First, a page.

We have been unconsciously raised in societies where being judged and ridiculed is often a normal reaction to someone being individual, inquisitive, open, and honest. We are primed to try and find our place and role from a young age, eagerly or even pressured into trying to find a way to accept and fit ourselves in to whatever norm our community, cultures, ethnicities, gender, or sexuality expects us to be.


Evolving past expectations of others can lead to irrational fears and trap us in places of false idealisations of what our personal journey and life should look like, especially to others. Maybe as a result, we cocoon ourselves in comfort zones. We all get scared about things that may happen, but the fact is, if it hasn’t happened and we don’t know for certain it is going to happen-why do we let it have so much control over us? Why do we feed and grow thoughts of scenarios, like in a few decades time this bad thing may effect someone we care about, or we can’t do something that helps us be our authentic selves in case of…, or we won’t allow ourselves to be honest about our feelings, or communicate the way we truly desire, because we fear the opinions and judgement we may face. But often, the harshest judgement we encounter, is how we judge ourselves.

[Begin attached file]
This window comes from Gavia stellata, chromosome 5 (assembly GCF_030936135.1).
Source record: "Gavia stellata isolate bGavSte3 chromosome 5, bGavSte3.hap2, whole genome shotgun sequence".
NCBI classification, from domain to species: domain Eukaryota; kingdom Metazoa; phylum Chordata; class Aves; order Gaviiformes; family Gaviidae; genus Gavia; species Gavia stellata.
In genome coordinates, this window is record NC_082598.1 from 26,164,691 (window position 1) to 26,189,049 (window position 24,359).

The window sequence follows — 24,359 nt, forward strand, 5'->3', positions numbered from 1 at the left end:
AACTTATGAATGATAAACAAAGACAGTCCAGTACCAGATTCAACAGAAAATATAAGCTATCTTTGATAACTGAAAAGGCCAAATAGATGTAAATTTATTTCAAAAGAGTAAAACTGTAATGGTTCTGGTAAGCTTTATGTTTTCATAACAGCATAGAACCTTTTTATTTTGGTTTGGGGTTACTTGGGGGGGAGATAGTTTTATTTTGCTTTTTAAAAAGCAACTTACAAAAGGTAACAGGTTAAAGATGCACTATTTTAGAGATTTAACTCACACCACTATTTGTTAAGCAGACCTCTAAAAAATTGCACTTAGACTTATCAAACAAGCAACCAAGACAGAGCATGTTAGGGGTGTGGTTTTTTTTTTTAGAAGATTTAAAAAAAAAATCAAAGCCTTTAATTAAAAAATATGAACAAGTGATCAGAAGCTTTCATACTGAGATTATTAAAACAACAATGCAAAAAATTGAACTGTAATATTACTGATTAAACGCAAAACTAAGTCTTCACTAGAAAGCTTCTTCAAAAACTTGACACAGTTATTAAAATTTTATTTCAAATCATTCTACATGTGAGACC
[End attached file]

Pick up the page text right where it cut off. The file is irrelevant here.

We may fear being perceived as inadequate, selfish, incompetent, foolish or insensitive. We worry if we are doing the right or wrong thing, about our impact on others around us, which is not necessarily a negative thing, especially when coming from a place of love or compassion-but when we grasp this reasoning as a dependency and allow it to be a barrier to creating, taking, and exploring opportunities-it becomes detrimental. We prevent ourselves from making impactful choices and opening our hearts to living our full potential in life. We may allow fear of abandonment, rejection, and loss of materialistic priorities to cause us unnecessary distress. Holding onto control of how not to be judged is exhausting. As Maya Angelou once said, “There’s no greater agony than bearing an untold story inside you”. Being unable to embrace our authentic voice, passions, and feelings, may leave us feeling unfulfilled and wounded, which then masquerades into egotistical behaviours of stubbornness and pride.


I wonder how many connections people have lost due to irrational internal fears. How much love could have been shared if people felt safer about being honest? How much joy could be spread? What realisations to understanding pivotal long-term success of personal growth, finding peace and balance in our lives could be made? Why do we allow ourselves to be haunted, traumatised, and sometimes even grieve, by what feels like memories, that haven’t even been made yet?


Consciously or not, we often create our own cages, our own individual restrictions and prevent ourselves from fully partaking in loving connections and living our life as a blessing, to it’s full potential. Perhaps we should reframe what judgement looks like to us, remind ourselves to minimise irrational fears and release ourselves from our cages to “Pursue the things you love doing, and then do them so well that people can’t take their eyes off you”.